I think what Mr. Shipley and I have been trying to get at with regard to the processors and our trade with the European Union is their intimate understanding of the local market. Retailers are just going to sell cheese, right? It could be European cheese or Canadian cheese. They don't have an understanding of how to maybe combine the two so that it doesn't hurt our local market—not to the same extent as our processors do. I think that's the point we really want to get across to you: Our processors should have more of that TRQ, because of their intimate understanding of the local market.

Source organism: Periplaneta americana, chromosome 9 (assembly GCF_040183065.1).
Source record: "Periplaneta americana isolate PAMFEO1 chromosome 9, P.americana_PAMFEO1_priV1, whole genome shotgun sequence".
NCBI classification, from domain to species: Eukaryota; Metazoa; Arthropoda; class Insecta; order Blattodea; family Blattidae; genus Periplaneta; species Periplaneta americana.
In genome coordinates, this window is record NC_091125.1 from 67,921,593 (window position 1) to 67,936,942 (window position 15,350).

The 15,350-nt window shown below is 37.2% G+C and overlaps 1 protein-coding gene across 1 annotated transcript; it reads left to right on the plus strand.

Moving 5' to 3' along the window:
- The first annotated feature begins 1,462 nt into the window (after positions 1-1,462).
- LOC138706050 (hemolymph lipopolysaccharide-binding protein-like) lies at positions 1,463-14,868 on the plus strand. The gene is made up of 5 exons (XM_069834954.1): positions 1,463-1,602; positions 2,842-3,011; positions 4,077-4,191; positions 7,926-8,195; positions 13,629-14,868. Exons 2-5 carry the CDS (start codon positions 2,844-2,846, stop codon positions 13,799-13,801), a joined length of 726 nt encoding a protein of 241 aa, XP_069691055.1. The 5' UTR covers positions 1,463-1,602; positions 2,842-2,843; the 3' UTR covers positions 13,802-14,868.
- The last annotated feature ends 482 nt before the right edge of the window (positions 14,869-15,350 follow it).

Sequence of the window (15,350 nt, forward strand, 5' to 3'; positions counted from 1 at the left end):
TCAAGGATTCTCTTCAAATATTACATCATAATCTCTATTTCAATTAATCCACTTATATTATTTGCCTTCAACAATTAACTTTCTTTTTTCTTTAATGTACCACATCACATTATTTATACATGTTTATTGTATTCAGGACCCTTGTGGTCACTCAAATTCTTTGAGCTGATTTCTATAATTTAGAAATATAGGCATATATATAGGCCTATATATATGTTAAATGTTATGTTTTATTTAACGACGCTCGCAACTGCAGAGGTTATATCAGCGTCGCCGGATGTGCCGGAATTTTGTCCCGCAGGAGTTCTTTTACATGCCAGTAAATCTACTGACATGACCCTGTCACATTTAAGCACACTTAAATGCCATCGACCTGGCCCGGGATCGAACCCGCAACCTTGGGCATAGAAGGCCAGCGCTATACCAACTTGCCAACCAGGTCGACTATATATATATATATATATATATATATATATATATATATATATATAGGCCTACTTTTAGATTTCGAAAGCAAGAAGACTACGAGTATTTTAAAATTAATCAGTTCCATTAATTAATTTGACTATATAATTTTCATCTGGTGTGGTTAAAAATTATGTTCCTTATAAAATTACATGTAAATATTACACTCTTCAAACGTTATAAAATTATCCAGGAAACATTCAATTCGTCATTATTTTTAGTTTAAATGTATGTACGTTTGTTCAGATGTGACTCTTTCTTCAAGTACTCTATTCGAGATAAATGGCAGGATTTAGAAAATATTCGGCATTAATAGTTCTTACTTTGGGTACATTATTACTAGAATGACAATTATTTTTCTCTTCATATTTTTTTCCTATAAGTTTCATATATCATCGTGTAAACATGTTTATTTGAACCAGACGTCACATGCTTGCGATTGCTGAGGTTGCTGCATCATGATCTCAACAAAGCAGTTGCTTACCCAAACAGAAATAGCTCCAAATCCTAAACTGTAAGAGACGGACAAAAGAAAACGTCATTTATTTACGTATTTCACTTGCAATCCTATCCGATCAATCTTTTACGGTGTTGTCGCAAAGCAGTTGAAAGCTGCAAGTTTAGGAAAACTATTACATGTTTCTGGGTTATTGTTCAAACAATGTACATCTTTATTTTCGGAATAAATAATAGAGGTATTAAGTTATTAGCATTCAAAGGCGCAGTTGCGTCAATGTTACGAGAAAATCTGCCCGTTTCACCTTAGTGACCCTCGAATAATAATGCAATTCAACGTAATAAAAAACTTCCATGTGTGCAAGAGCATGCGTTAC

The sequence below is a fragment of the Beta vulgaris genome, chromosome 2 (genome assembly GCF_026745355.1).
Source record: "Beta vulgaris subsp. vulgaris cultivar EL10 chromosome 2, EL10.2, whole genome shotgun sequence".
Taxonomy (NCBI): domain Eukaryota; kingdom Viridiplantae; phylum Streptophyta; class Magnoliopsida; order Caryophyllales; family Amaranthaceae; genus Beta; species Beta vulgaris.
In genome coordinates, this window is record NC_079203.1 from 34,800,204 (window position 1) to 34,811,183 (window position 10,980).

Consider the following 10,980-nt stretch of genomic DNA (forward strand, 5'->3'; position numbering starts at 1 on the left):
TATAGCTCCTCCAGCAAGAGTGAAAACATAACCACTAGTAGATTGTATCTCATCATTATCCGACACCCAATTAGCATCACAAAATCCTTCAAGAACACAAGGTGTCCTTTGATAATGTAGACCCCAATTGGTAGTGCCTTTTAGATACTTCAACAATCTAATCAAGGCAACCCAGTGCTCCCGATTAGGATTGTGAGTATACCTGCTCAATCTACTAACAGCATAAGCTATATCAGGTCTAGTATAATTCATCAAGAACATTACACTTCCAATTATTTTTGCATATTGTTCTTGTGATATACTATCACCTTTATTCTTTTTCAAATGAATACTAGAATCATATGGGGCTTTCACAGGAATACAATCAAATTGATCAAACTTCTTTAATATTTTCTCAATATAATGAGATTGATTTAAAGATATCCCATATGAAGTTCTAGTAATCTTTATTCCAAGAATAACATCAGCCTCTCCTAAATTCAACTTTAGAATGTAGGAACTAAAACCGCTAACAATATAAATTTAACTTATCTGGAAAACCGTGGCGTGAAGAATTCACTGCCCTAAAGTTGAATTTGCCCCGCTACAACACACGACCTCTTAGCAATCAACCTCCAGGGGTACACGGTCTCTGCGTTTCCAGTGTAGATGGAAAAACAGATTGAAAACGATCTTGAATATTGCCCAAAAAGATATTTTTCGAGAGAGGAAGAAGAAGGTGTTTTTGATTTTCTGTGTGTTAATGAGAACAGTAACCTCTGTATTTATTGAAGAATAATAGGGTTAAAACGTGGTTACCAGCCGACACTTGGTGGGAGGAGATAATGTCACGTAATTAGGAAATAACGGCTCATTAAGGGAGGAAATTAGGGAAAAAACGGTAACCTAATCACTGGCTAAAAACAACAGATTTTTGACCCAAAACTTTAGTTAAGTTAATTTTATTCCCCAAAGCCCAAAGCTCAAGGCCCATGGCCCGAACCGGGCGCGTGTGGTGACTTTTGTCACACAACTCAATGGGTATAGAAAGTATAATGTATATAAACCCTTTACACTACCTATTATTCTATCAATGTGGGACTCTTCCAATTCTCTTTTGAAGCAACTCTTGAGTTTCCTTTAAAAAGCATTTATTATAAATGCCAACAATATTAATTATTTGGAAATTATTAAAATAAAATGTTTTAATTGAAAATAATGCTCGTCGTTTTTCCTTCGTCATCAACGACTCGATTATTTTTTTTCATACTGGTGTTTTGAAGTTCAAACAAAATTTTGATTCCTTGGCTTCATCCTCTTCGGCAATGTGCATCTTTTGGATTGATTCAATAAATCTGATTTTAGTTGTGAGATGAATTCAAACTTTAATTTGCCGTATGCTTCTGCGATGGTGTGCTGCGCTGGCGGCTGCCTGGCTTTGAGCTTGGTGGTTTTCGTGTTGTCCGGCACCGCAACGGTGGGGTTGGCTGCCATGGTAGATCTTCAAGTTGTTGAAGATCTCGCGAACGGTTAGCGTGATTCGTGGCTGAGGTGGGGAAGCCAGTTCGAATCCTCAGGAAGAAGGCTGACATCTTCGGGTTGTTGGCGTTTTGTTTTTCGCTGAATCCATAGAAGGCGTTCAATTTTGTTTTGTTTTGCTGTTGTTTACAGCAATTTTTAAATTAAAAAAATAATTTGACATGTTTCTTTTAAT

On Friday, I got the chance to go to Summerland in the Okanagan to the research centre that AAFC has there. It is staffed by amazing people, who are really dedicated to their craft and who are hiring more scientists, which is a great thing to see. I'm particularly interested in the work they're doing on soil health. The research on that is fascinating, and I'm glad to see that we are allocating more resources.
Minister, you have acknowledged that climate change is a huge issue. Our farmers have as well. What projections is the department doing with regard to climate change and the costs that could be coming our way? If farmers are facing more droughts and floods, there is perhaps going to be a bit more strain on the help they'll be asking for. Is the department looking at that particular issue, for the damage it could cause to our future budgets?